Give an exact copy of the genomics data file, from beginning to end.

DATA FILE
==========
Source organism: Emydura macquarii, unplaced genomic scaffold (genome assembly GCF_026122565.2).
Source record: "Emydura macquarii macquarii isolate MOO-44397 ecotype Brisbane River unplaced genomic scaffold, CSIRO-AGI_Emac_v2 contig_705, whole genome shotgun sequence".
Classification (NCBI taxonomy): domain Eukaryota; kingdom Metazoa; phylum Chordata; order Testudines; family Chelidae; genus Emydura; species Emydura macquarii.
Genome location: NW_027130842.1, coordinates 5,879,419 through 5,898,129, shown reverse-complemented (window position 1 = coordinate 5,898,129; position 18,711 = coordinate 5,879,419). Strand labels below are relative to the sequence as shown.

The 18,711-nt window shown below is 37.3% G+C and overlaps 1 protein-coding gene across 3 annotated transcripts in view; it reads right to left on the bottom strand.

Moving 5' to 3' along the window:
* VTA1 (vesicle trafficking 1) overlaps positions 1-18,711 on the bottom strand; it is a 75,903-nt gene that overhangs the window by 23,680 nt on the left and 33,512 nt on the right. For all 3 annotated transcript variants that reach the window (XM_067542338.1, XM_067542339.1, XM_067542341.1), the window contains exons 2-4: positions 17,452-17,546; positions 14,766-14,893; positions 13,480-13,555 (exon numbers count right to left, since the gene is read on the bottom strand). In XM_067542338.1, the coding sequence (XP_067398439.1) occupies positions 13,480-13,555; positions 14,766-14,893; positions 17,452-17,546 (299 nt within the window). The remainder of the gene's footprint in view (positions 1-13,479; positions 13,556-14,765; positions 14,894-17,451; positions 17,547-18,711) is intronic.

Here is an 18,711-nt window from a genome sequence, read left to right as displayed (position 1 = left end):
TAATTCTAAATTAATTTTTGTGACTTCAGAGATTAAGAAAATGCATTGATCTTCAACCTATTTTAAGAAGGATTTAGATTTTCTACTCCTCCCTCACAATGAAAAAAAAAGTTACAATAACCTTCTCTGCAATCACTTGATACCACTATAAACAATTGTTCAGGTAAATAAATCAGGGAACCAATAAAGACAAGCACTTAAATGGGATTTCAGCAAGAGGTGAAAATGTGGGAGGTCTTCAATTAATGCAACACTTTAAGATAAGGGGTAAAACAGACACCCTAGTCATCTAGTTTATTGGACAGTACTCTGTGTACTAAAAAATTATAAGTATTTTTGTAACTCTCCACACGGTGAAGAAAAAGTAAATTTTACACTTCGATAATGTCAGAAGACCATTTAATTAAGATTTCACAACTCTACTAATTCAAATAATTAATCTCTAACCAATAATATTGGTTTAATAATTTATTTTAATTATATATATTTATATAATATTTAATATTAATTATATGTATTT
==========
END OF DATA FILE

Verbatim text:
Source organism: Emydura macquarii, unplaced genomic scaffold (genome assembly GCF_026122565.2).
Source record: "Emydura macquarii macquarii isolate MOO-44397 ecotype Brisbane River unplaced genomic scaffold, CSIRO-AGI_Emac_v2 contig_705, whole genome shotgun sequence".
Classification (NCBI taxonomy): domain Eukaryota; kingdom Metazoa; phylum Chordata; order Testudines; family Chelidae; genus Emydura; species Emydura macquarii.
Genome location: NW_027130842.1, coordinates 5,879,419 through 5,898,129, shown reverse-complemented (window position 1 = coordinate 5,898,129; position 18,711 = coordinate 5,879,419). Strand labels below are relative to the sequence as shown.

The 18,711-nt window shown below is 37.3% G+C and overlaps 1 protein-coding gene across 3 annotated transcripts in view; it reads right to left on the bottom strand.

Moving 5' to 3' along the window:
* VTA1 (vesicle trafficking 1) overlaps positions 1-18,711 on the bottom strand; it is a 75,903-nt gene that overhangs the window by 23,680 nt on the left and 33,512 nt on the right. For all 3 annotated transcript variants that reach the window (XM_067542338.1, XM_067542339.1, XM_067542341.1), the window contains exons 2-4: positions 17,452-17,546; positions 14,766-14,893; positions 13,480-13,555 (exon numbers count right to left, since the gene is read on the bottom strand). In XM_067542338.1, the coding sequence (XP_067398439.1) occupies positions 13,480-13,555; positions 14,766-14,893; positions 17,452-17,546 (299 nt within the window). The remainder of the gene's footprint in view (positions 1-13,479; positions 13,556-14,765; positions 14,894-17,451; positions 17,547-18,711) is intronic.

Here is an 18,711-nt window from a genome sequence, read left to right as displayed (position 1 = left end):
TAATTCTAAATTAATTTTTGTGACTTCAGAGATTAAGAAAATGCATTGATCTTCAACCTATTTTAAGAAGGATTTAGATTTTCTACTCCTCCCTCACAATGAAAAAAAAAGTTACAATAACCTTCTCTGCAATCACTTGATACCACTATAAACAATTGTTCAGGTAAATAAATCAGGGAACCAATAAAGACAAGCACTTAAATGGGATTTCAGCAAGAGGTGAAAATGTGGGAGGTCTTCAATTAATGCAACACTTTAAGATAAGGGGTAAAACAGACACCCTAGTCATCTAGTTTATTGGACAGTACTCTGTGTACTAAAAAATTATAAGTATTTTTGTAACTCTCCACACGGTGAAGAAAAAGTAAATTTTACACTTCGATAATGTCAGAAGACCATTTAATTAAGATTTCACAACTCTACTAATTCAAATAATTAATCTCTAACCAATAATATTGGTTTAATAATTTATTTTAATTATATATATTTATATAATATTTAATATTAATTATATGTATTT